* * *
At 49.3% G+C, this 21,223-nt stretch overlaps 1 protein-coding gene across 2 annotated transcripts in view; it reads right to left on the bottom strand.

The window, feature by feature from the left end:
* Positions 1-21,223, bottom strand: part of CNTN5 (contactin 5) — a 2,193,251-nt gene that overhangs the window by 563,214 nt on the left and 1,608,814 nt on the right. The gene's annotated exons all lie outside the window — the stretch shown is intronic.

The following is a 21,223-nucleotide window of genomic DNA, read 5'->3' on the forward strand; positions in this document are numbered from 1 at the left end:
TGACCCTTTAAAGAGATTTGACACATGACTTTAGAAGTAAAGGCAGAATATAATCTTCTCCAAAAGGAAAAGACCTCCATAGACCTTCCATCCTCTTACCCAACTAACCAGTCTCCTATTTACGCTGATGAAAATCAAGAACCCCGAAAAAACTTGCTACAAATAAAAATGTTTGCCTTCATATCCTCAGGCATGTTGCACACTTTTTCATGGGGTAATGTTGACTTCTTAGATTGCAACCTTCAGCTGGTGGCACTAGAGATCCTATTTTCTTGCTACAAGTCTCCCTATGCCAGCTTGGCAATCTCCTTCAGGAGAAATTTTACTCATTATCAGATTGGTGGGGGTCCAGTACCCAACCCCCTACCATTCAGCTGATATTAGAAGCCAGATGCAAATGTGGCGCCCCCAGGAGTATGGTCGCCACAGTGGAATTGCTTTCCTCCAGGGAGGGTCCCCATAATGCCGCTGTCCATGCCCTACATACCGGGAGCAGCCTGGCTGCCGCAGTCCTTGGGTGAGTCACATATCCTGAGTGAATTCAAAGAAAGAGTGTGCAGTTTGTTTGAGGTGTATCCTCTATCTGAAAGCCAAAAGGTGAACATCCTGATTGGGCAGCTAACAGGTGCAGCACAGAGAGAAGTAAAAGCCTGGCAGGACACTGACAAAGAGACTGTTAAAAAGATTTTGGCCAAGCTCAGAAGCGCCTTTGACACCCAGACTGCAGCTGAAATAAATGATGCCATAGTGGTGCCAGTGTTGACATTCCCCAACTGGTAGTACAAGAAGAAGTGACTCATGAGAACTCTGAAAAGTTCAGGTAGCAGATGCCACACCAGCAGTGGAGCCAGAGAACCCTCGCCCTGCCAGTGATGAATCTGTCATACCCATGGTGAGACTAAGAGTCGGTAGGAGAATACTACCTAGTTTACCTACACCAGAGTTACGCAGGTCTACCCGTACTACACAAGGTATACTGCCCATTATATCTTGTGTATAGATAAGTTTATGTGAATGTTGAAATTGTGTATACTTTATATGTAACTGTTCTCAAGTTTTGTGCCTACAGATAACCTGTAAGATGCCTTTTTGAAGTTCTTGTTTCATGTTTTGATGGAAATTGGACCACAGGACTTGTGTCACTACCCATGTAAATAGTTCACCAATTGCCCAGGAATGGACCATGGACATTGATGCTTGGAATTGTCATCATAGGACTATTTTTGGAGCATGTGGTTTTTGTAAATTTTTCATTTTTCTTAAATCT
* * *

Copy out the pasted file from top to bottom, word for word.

At 49.3% G+C, this 21,223-nt stretch overlaps 1 protein-coding gene across 2 annotated transcripts in view; it reads right to left on the bottom strand.

The window, feature by feature from the left end:
* Positions 1-21,223, bottom strand: part of CNTN5 (contactin 5) — a 2,193,251-nt gene that overhangs the window by 563,214 nt on the left and 1,608,814 nt on the right. The gene's annotated exons all lie outside the window — the stretch shown is intronic.

The following is a 21,223-nucleotide window of genomic DNA, read 5'->3' on the forward strand; positions in this document are numbered from 1 at the left end:
TGACCCTTTAAAGAGATTTGACACATGACTTTAGAAGTAAAGGCAGAATATAATCTTCTCCAAAAGGAAAAGACCTCCATAGACCTTCCATCCTCTTACCCAACTAACCAGTCTCCTATTTACGCTGATGAAAATCAAGAACCCCGAAAAAACTTGCTACAAATAAAAATGTTTGCCTTCATATCCTCAGGCATGTTGCACACTTTTTCATGGGGTAATGTTGACTTCTTAGATTGCAACCTTCAGCTGGTGGCACTAGAGATCCTATTTTCTTGCTACAAGTCTCCCTATGCCAGCTTGGCAATCTCCTTCAGGAGAAATTTTACTCATTATCAGATTGGTGGGGGTCCAGTACCCAACCCCCTACCATTCAGCTGATATTAGAAGCCAGATGCAAATGTGGCGCCCCCAGGAGTATGGTCGCCACAGTGGAATTGCTTTCCTCCAGGGAGGGTCCCCATAATGCCGCTGTCCATGCCCTACATACCGGGAGCAGCCTGGCTGCCGCAGTCCTTGGGTGAGTCACATATCCTGAGTGAATTCAAAGAAAGAGTGTGCAGTTTGTTTGAGGTGTATCCTCTATCTGAAAGCCAAAAGGTGAACATCCTGATTGGGCAGCTAACAGGTGCAGCACAGAGAGAAGTAAAAGCCTGGCAGGACACTGACAAAGAGACTGTTAAAAAGATTTTGGCCAAGCTCAGAAGCGCCTTTGACACCCAGACTGCAGCTGAAATAAATGATGCCATAGTGGTGCCAGTGTTGACATTCCCCAACTGGTAGTACAAGAAGAAGTGACTCATGAGAACTCTGAAAAGTTCAGGTAGCAGATGCCACACCAGCAGTGGAGCCAGAGAACCCTCGCCCTGCCAGTGATGAATCTGTCATACCCATGGTGAGACTAAGAGTCGGTAGGAGAATACTACCTAGTTTACCTACACCAGAGTTACGCAGGTCTACCCGTACTACACAAGGTATACTGCCCATTATATCTTGTGTATAGATAAGTTTATGTGAATGTTGAAATTGTGTATACTTTATATGTAACTGTTCTCAAGTTTTGTGCCTACAGATAACCTGTAAGATGCCTTTTTGAAGTTCTTGTTTCATGTTTTGATGGAAATTGGACCACAGGACTTGTGTCACTACCCATGTAAATAGTTCACCAATTGCCCAGGAATGGACCATGGACATTGATGCTTGGAATTGTCATCATAGGACTATTTTTGGAGCATGTGGTTTTTGTAAATTTTTCATTTTTCTTAAATCT